“‘Big Data” is the Big Bad of our moment. Companies and governments amass enormous troves of information about our online and offline activities, so they can understand them better than we do. Recently we learned that creepy firms like Cambridge Analytica mine Big Data from websites such as Facebook, using “psychographic microtargeting”— Orwell would have considered the term extreme—to alter public opinion, spread falsehoods and influence elections. Facebook itself seems increasingly creepy, grounded in lying to the public about what happens to the data it collects. In the future, will Big Data help physicians cure diseases or help health insurers deny claims? Make factories and products safer or accelerate layoffs? Ultimately spawn some kind of hostile artificial intelligence? Right now it’s fair to suppose that many people would favor putting the Big Data genie back into the bottle. Such questions set the stage for “The Efficiency Paradox,” a skillful and lucid book by Edward Tenner, a technology commentator best known for his 1996 volume “Why Things Bite Back.” Mr. Tenner’s specialty is the unintended consequences of scientific, engineering and electronic developments. Authors cannot control the current-events environment into which their works are launched, but the timing for “The Efficiency Paradox” seems propitious. The book arrives as the boomerang-and-backfire effects of Big Data are in the papers, or on your phone, as the case may be…”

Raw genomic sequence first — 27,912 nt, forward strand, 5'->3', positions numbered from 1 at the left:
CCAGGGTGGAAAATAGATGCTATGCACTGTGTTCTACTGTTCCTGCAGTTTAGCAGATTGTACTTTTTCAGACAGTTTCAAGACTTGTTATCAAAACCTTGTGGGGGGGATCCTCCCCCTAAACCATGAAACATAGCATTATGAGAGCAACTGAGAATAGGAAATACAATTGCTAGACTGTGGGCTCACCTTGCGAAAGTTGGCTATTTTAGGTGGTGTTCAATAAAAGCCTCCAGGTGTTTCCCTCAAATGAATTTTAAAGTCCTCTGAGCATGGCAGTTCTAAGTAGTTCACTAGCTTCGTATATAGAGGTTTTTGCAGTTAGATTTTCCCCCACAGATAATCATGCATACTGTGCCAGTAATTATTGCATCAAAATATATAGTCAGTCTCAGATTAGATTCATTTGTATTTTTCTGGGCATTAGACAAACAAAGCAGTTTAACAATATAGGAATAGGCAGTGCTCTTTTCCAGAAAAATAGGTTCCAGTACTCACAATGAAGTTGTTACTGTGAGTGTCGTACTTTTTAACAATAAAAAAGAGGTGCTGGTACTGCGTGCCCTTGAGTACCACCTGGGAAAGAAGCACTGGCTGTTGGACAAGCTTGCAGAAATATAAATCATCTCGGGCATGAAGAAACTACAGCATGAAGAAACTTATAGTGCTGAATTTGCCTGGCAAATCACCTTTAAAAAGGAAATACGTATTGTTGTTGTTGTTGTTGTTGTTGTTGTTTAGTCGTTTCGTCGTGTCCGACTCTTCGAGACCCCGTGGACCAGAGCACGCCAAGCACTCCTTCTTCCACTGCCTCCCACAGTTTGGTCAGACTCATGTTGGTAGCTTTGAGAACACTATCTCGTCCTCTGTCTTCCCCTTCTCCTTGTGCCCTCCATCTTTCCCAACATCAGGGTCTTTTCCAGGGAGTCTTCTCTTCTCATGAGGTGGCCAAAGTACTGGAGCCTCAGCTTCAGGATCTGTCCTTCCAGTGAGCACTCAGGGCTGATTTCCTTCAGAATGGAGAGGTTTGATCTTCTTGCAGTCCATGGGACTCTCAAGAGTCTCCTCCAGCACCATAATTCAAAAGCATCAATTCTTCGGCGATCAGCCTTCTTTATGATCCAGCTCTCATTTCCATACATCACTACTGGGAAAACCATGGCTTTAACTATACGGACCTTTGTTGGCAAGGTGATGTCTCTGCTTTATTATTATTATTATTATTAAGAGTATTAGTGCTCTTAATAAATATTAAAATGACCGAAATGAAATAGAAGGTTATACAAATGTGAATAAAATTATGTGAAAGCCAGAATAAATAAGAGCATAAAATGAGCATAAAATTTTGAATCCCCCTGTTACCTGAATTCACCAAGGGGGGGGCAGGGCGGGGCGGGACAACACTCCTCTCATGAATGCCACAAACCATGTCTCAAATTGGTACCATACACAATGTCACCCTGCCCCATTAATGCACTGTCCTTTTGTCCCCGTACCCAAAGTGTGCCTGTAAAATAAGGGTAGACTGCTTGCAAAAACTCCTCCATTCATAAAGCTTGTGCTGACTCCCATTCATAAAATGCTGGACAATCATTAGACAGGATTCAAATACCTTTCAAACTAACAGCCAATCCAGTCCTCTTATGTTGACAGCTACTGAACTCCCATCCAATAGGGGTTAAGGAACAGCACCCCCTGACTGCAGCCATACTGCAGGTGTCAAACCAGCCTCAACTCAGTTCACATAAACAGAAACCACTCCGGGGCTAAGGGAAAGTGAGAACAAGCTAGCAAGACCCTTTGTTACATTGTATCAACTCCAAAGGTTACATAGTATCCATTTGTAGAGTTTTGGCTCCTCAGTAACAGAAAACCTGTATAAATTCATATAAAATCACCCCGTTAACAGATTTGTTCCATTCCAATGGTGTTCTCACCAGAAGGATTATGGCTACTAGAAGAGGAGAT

Doctors at Johns Hopkins Hospital say 11 surgeons were involved in the 14-hour surgery in March. The patient, who requested anonymity, is expected to be released from the hospital this week
(Image credit: Johns Hopkins Medicine)
An American Airlines passenger was shocked 10 times then forcibly removed from a flight after a woman accused him of touching her without permission, according to the Miami-Dade Police Department.
(Image credit: Miami-Dade Corrections/Miami-Dade Police Department )
Sweeping changes in medical practice could improve the dismal U.S. rate of maternal deaths and near-deaths, an influential doctors' group says.